Sunday, July 23, 2006
High on Skee-ball
The good times roll in the East Village.
BY STEVE BLOOM
The Sunday afternoon clientele at Ace Bar deep in the East Village is not what you might expect. At 5 pm, Brewskee-Ball action begins with three-player teams facing off against each other.
Brewskee-Ball? The “Brew” part is pretty self-explanatory, since the action takes place in a typical dark bar. But the “Skee-Ball” part is the novelty.
Eric Harris Pavony and Evan Tobias are Skee-Ball-aholics. They love playing the old bowling-style arcade game (it debuted in 1909) so much that last summer the duo bought two used machines and convinced Ace Bar to install them at a buck per nine wooden balls.
But these holy rollers of Skee-Ball had a bigger idea: a league, consisting of 32 teams, competing twice a week (also on Wednesdays) for the ultimate bragging rights of the best Skee-Ball team in New York. This is their third “skeeson.” The top team will be decided August 27 on “Championship Sunday.”
An old hand at Skee-Ball myself, I’ve been known to roll a 300-point game or two. (You aim for the 30-, 40- and 50-point holes.) But watching the match between the league’s top two teams – Skee Amigos and Caucasian Asian Invasion – I’m not so sure I’m ready to pony up crisp dollar bills to take on these Skee-Ball hustlers, who regularly notch 300 scores with beer bottles in their back pockets.
As I play a few practice games, Pavony – the league’s grand poobah – offers a few tips. “You’re moving too much,” he advises. “No extra body movement. Nothing else should move except your arm.”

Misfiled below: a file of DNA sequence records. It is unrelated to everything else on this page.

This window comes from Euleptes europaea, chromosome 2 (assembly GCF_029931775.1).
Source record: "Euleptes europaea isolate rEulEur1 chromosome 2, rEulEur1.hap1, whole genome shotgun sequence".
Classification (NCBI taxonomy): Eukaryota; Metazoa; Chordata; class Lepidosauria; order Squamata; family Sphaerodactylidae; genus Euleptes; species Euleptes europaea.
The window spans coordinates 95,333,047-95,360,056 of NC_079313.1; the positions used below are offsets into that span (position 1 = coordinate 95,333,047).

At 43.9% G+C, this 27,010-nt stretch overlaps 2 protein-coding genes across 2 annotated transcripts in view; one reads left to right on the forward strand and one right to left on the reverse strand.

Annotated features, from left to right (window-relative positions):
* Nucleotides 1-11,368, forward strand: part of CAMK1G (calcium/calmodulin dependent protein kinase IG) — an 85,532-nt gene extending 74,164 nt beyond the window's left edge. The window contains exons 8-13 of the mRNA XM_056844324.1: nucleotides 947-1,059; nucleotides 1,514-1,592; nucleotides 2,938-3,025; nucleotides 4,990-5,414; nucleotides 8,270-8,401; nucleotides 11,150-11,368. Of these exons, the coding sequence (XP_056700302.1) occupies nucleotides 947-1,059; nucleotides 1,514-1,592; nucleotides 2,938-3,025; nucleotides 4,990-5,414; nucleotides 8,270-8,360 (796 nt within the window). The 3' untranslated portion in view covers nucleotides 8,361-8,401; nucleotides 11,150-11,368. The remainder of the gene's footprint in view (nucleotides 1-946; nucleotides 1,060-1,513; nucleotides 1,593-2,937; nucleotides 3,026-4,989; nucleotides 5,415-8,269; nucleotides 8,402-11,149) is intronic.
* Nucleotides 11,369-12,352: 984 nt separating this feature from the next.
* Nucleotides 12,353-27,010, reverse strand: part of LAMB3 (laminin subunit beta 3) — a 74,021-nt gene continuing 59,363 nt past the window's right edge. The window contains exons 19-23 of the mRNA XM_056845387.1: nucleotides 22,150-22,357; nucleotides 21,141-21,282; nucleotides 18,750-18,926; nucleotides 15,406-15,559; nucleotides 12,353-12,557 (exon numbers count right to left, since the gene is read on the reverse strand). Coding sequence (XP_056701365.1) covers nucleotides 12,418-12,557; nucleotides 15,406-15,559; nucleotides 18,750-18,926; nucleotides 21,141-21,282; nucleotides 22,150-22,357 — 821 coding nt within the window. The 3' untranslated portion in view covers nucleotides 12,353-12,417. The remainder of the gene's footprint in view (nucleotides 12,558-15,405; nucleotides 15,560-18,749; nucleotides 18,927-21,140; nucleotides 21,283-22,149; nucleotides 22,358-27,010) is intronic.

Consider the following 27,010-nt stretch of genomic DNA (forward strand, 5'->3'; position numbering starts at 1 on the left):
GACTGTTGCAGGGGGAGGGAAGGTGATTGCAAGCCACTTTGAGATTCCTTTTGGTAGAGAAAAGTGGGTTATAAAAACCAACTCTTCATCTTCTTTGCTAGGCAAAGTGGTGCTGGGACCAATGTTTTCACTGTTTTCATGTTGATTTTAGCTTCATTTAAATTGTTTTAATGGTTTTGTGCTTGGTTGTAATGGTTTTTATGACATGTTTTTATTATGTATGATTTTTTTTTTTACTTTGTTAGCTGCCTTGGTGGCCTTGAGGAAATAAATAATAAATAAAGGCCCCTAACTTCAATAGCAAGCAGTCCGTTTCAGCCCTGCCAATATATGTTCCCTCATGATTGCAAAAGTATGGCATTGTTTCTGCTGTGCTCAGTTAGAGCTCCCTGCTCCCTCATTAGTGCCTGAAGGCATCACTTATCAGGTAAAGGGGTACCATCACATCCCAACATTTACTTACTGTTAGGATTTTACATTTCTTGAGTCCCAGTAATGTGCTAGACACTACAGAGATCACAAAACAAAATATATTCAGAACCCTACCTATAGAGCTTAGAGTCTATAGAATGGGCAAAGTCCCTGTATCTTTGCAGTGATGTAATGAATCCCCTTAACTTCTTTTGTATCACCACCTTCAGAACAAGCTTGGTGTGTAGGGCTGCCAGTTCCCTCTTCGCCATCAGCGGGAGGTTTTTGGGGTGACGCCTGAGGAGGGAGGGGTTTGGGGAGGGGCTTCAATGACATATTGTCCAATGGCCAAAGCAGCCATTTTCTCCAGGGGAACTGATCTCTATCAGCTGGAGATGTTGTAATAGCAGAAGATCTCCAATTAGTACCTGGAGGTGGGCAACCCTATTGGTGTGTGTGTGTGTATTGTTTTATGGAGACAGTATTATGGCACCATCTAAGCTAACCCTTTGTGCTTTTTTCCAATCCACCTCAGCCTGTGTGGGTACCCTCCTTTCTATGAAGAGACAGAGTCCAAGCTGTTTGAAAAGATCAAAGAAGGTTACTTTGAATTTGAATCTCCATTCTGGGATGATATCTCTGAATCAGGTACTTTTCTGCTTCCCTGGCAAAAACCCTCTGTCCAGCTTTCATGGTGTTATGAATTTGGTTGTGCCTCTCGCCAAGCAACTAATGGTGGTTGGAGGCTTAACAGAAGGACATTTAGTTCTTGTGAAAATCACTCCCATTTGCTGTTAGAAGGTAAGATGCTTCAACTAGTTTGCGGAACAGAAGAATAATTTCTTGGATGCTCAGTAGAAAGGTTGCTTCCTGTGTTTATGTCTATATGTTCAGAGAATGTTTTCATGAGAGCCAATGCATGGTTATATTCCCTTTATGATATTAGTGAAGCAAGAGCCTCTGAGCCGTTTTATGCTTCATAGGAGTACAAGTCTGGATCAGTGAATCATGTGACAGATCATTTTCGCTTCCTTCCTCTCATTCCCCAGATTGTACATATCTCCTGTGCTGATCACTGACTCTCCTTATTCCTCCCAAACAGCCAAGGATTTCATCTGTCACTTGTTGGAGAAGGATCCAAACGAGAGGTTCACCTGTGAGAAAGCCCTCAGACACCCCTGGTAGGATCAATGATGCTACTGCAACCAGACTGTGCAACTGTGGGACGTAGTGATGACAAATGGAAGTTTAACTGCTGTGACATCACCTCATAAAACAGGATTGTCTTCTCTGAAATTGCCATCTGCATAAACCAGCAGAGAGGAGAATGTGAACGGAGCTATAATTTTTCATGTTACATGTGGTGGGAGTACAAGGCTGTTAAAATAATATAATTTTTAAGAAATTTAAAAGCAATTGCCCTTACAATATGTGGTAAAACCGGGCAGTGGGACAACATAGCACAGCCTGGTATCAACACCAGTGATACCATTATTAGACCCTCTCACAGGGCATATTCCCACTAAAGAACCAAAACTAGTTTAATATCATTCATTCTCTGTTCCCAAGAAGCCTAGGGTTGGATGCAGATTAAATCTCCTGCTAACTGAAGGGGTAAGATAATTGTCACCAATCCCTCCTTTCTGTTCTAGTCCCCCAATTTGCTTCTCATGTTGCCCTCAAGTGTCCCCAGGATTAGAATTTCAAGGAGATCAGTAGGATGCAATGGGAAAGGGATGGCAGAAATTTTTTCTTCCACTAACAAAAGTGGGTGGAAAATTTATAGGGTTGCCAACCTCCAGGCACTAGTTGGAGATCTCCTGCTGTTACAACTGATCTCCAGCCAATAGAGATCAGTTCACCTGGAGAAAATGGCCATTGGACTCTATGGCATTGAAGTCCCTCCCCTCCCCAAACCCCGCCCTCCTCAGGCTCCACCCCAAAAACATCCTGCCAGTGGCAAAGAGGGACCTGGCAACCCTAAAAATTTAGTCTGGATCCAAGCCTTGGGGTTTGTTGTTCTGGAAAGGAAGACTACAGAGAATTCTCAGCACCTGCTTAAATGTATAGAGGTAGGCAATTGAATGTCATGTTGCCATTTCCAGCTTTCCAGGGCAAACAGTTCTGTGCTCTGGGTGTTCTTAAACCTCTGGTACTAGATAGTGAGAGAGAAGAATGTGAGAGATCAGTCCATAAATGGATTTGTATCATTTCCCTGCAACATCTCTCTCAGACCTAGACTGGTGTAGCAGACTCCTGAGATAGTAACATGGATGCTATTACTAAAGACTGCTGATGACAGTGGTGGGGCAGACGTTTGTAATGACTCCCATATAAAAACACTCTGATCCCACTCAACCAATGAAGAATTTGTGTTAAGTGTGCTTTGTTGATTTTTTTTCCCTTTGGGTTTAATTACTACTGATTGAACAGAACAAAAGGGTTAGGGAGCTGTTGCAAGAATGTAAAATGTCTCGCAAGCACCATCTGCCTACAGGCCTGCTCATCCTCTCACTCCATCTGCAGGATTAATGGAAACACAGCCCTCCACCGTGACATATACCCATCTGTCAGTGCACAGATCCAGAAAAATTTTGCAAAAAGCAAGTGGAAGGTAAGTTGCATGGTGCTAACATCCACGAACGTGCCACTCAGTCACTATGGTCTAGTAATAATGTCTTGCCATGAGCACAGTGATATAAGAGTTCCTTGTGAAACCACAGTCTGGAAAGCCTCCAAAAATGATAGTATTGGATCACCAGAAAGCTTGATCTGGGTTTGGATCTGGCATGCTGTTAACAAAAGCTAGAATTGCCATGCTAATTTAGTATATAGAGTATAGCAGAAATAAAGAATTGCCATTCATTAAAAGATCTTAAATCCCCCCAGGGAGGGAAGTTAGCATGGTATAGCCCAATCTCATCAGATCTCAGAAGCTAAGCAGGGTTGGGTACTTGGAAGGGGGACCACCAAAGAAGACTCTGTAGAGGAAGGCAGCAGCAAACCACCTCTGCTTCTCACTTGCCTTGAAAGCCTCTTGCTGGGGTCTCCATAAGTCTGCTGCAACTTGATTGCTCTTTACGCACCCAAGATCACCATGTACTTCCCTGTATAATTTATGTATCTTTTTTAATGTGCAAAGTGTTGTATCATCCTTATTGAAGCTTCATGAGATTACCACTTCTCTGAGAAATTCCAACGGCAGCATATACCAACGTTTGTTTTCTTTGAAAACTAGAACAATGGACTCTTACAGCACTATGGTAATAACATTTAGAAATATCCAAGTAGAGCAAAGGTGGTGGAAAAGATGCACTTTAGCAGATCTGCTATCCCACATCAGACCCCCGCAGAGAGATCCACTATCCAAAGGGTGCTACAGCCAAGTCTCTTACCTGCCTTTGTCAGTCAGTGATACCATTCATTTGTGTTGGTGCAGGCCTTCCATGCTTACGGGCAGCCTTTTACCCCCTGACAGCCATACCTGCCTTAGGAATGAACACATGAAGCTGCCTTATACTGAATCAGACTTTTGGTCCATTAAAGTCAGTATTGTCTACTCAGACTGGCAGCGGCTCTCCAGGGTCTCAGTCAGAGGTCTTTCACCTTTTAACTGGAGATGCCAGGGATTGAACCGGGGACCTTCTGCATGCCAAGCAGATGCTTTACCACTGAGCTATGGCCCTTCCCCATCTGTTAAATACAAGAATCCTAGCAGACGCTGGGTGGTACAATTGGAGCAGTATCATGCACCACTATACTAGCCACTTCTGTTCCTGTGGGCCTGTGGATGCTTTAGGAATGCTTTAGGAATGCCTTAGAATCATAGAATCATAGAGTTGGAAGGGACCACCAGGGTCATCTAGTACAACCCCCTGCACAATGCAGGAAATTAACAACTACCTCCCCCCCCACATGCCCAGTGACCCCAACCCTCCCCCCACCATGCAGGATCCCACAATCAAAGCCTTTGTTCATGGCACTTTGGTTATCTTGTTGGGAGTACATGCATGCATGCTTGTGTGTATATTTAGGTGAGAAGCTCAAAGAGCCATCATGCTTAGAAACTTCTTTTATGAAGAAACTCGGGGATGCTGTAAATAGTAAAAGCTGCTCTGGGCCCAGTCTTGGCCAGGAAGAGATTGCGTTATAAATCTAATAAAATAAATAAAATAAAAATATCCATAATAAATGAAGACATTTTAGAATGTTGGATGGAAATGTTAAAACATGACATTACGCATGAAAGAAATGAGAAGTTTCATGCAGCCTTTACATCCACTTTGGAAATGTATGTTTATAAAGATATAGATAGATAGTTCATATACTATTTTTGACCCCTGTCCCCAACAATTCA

Then I nail a 300. Not bad. Put me in, coach!
Not on this Sunday. The teams have all arrived with their requisite players, many of who are female. In fact, the bar is crowded with athletic, but not jocky-looking women.
“The league is 60% women,” Pavony boasts. “Unlike competitive pool and even darts, women can challenge guys in Skee-Ball.”
His Skee Amigos’ teammate, Lindsay, is a good example. She averages 250 points per game. (To simplify scoring, the zero is deleted – 250 is scored as 25.) “Women keep it from getting too competitive,” she says. “It’s fun. I only miss getting the little tickets.”
She’s referring to the red tickets that spool out of Skee-Ball machines in places like Coney Island. Play for a few hours and you can redeem the tickets for a cotton-candy goat – or a back scratcher. Something you can take home, a prize for all the hard work and concentration.
Pavony cut his Skee-Ball teeth at Chucky Cheese birthday parties. “I was into being the best,” he recalls. “It’s perceived as a childhood game, but it’s actually quite a skill.”
Pavony proves this point frame after frame (each Brewskee-Ball game consists of 10 frames, like bowling). When it’s his turn, he aims for the 50-point hole, rather than the easier 40-point pocket just below it. One frame his total is an outstanding 410.
But “The Hundo Kid” – a chunky six-foot dude wearing a Met cap – tops Pavony’s feat with three straight frames of 490, 540 and 450 (you get a free game when you hit 400). What’s his secret? Hundo strictly targets the two 100-point holes in the upper corners.
“One day I was having a bad game,” he explains. “So I went for 100 on my two last balls and hit them both. Now I’m a one-trick pony. But it’s a pretty good trick.”
As for me, I’m ready to assemble a team for the fourth Brewskee-Ball skeeson starting in September. I’m thinking of calling it Live Skee or Die.
Ace Bar is located at 531 E. 5 St.
PHOTOS COURTESY OF BREWSKEE-BALL. TOP: STEVE OF THE SKEE-LO'S & SARAH OF UNHOLY SKEES AS "THE HUNDO KID" LOOKS ON; MIDDLE: EVAN TOBIAS & ERIC PAVONY HARRIS; BOTTOM: JANET OF SKEE'S COMPANY AMID GENERAL FRIVOLITY AT ACE BAR